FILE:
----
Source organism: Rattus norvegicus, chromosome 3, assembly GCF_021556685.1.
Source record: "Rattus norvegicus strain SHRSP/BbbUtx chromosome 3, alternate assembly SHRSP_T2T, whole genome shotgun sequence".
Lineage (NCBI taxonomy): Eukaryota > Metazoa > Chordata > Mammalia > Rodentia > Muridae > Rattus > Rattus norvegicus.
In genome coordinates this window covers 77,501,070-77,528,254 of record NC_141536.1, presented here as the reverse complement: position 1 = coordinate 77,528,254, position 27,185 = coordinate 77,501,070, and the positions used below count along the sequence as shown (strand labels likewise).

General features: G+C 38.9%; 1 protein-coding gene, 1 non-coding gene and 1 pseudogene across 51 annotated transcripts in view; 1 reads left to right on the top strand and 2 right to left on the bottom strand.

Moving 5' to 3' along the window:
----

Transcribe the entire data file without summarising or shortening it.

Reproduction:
Source organism: Rattus norvegicus, chromosome 3, assembly GCF_021556685.1.
Source record: "Rattus norvegicus strain SHRSP/BbbUtx chromosome 3, alternate assembly SHRSP_T2T, whole genome shotgun sequence".
Lineage (NCBI taxonomy): Eukaryota > Metazoa > Chordata > Mammalia > Rodentia > Muridae > Rattus > Rattus norvegicus.
In genome coordinates this window covers 77,501,070-77,528,254 of record NC_141536.1, presented here as the reverse complement: position 1 = coordinate 77,528,254, position 27,185 = coordinate 77,501,070, and the positions used below count along the sequence as shown (strand labels likewise).

General features: G+C 38.9%; 1 protein-coding gene, 1 non-coding gene and 1 pseudogene across 51 annotated transcripts in view; 1 reads left to right on the top strand and 2 right to left on the bottom strand.

Moving 5' to 3' along the window: